Rider comes with a great debugger which allows attaching to a new or existing process and lets us place breakpoints to pause the application at a breakpoint and see what is going on while executing our code.
In this three-post series, we’ll look deeper at what we can do with Rider’s debugger and how it can help us debug our code as efficient as possible. In this series:
The table of contents will be updated as we progress. Keyboard shortcuts described in this post are based on the Visual Studio keymap.
In our previous post about debugging, we’ve seen how we can run and debug a .NET project and set a breakpoint to inspect the call stack and variables that are currently in scope and how we can step through code. All of this is possible thanks to the concept of run/debug configurations — for both normal applications as well as unit tests. A perfect topic for a blog post in our debugger series!
What are run/debug configurations?
Rider uses the concept of Run/Debug configurations to define how one or multiple projects should be run and debugged. When first creating or loading a project in Rider, a default run configuration is created based on the project type, which should provide “F5” support – run/debug the application – with minimal configuration required.
It’s useful to look at run/debug configurations in a little more detail as there are a few things that can help during debugging. Let’s start with the basics and look at the Default run/debug configuration from the Run | Edit Configurations… menu, or from the toolbar.
The window that opens lists all configured run/debug configurations. We can see the default configuration tells Rider to:
- Launch a project from our solution (in this case
- Target a specific framework (in this case .NET 4.5)
- Launch the project using IIS Express, with a series of arguments
Optionally, we can set environment variables for the process that is launched, or add a “before launch” step which lets us run a given task before running or debugging our project. This task could be running an external tool, starting another run/debug configuration, running Grunt or Gulp, compiling TypeScript and more.
For .NET and .NET Core, there are a few specific run/debug configuration types that can be added:
- .NET Executable – runs a .NET executable based on path, working directory and optional command line arguments.
- .NET Project – runs a .NET executable project using a specified target framework. Rider figures out the project output directory from where the project should be started. Optionally, command line arguments can be specified. For .NET Core projects, Rider will automatically call the dotnet executable from the .NET Core SDK (configured in Rider’s settings).
- Compound – a run/debug configuration that can start two or more other run/debug configurations.
The Compound run configuration is very useful to run/debug e.g. a front end web application and a backend REST service at the same time. With the debugger attached, this lets us set a breakpoint in any of the projects and we can debug the entire flow of our application:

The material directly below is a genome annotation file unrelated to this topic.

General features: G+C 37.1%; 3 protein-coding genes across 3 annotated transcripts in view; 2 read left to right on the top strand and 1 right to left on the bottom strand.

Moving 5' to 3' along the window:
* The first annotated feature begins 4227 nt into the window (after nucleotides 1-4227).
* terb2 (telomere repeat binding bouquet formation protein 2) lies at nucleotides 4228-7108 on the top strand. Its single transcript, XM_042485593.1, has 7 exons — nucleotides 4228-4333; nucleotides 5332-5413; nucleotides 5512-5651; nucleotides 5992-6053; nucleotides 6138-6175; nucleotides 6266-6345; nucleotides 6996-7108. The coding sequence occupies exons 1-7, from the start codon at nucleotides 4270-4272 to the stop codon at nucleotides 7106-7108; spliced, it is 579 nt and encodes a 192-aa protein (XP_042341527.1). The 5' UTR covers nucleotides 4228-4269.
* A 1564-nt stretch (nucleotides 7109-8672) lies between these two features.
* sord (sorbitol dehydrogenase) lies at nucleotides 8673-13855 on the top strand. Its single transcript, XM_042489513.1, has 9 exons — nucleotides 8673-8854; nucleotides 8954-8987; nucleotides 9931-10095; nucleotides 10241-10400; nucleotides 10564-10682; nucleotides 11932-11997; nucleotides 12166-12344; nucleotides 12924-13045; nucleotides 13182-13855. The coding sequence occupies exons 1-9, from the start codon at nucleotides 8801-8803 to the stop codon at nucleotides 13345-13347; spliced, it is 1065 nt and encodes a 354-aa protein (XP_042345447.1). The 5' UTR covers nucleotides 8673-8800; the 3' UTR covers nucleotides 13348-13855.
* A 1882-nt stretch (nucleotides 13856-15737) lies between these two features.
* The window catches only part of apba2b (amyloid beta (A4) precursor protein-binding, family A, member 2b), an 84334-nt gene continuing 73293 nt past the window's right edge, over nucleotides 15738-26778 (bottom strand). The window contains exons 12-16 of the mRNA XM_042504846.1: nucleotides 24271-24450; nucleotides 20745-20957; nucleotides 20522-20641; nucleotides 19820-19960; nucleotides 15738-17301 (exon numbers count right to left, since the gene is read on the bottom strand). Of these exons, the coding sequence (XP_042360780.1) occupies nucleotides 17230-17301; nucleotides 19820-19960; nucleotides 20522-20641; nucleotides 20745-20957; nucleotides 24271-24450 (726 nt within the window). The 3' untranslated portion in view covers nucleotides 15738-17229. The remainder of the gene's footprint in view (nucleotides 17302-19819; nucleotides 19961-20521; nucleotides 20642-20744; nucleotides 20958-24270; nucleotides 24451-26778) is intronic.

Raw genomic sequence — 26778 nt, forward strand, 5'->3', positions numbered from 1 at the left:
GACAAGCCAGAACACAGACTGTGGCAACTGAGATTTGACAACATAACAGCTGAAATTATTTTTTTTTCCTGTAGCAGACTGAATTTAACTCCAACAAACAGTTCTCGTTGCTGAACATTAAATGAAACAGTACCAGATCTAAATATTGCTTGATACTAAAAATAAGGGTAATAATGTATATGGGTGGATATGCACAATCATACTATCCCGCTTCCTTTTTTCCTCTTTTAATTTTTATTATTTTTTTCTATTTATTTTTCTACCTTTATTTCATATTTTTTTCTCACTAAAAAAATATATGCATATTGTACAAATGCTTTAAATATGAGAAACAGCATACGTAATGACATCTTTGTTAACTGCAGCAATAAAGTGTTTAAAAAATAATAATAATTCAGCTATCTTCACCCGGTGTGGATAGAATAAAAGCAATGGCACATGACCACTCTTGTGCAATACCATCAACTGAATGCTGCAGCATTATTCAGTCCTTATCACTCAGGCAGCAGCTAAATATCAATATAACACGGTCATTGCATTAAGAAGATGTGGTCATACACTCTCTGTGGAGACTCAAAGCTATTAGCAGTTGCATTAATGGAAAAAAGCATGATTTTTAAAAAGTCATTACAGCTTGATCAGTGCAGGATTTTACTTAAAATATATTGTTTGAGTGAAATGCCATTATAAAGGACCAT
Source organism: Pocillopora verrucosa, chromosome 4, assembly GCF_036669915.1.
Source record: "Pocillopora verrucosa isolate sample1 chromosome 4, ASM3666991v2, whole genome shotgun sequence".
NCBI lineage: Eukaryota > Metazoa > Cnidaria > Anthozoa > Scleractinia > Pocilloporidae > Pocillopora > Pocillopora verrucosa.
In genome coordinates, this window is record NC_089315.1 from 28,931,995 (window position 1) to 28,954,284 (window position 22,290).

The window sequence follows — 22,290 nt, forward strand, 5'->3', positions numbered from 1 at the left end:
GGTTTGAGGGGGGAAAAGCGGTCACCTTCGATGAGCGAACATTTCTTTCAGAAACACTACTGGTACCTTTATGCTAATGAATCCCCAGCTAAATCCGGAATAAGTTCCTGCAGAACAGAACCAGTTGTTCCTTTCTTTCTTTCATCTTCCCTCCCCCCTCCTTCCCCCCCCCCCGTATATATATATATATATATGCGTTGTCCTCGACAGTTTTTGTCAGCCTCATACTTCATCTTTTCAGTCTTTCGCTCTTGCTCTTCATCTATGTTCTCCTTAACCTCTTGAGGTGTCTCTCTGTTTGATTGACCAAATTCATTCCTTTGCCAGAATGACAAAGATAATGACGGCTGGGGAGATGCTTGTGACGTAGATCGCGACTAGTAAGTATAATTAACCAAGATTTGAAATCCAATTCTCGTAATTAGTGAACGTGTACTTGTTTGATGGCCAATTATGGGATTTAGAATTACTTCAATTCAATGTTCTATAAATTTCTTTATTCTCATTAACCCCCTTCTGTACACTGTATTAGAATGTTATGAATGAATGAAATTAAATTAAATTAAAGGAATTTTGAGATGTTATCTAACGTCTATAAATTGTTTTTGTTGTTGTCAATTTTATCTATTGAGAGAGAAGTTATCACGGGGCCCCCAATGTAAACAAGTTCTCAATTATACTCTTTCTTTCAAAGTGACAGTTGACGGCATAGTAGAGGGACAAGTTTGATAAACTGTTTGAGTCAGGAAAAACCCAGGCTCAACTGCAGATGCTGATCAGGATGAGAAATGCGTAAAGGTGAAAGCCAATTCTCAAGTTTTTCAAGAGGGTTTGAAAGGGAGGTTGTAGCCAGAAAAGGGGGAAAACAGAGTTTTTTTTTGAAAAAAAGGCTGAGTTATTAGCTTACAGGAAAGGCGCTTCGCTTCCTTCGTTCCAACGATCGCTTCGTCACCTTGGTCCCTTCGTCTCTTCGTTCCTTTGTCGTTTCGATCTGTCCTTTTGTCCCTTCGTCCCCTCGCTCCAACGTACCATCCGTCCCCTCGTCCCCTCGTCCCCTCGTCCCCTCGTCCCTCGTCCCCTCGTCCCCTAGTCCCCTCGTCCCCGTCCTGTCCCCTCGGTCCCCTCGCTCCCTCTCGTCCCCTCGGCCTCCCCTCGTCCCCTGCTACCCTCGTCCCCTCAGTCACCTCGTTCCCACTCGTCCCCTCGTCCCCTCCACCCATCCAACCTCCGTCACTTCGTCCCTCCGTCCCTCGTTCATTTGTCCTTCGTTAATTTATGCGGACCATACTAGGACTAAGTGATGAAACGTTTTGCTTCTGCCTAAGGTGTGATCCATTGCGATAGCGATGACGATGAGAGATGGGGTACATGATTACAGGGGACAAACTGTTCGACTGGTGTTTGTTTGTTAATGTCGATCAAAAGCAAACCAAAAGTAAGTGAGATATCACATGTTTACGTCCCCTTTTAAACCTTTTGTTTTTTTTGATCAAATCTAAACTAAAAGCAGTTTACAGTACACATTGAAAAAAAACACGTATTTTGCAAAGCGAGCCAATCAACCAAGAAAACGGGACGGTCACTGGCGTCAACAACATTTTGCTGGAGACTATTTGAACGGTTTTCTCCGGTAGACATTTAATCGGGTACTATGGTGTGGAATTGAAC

Once a configuration has been created, it is added to the toolbar at the top of the main window, and can be started from there. Either using the Run menu, the toolbar buttons, or by pressing Ctrl+F5 (Run) or F5 (Debug).
When our application is running, the Run tool window will display process output. When debugging, the Debug tool window is shown where we can inspect what our application is doing, what the values of variables in scope are, and so on.
Debugging unit tests
We don’t always want to start and debug our entire application. Sometimes, being able to run/debug a simple unit test is sufficient. Rider’s unit test runner supports debugging as well. For any unit test (or unit test class), the left gutter will display a little icon from where we can run or debug our test.
In our application and unit test code, we can add breakpoints just like when doing regular debugging. Rider will pause execution whenever needed by a breakpoint, and provides us with insights into call stack, variables and all that.
A nice touch is that when we launch tests, a run/debug configuration is also created for them. This lets us use the dropdown from the toolbar to quickly run or debug tests we’ve launched before:
Attach to process
Another way to start the debugger is attaching it to an already running process. From the Run | Attach to Local Process… menu, we can attach to any running (.NET) process on our machine. If the process has PDB’s and we have the sources on our system, we can break the process at any point in time and look at what is happening at the current point of execution.
In this post, we’ve seen run/debug configurations and how they can help in starting to debug our applications. We’ve seen how we can debug our unit tests and how we can attach to an already running .NET process.
In our next post, we’ll go deeper into the various types of breakpoints: there are many interesting things we can do with them, beyond just pausing our application! Stay tuned to learn about exception breakpoints, hit counters and automatic enabling/disabling of breakpoints based on conditions!
Download JetBrains Rider and give it a try! We’d love to hear your feedback.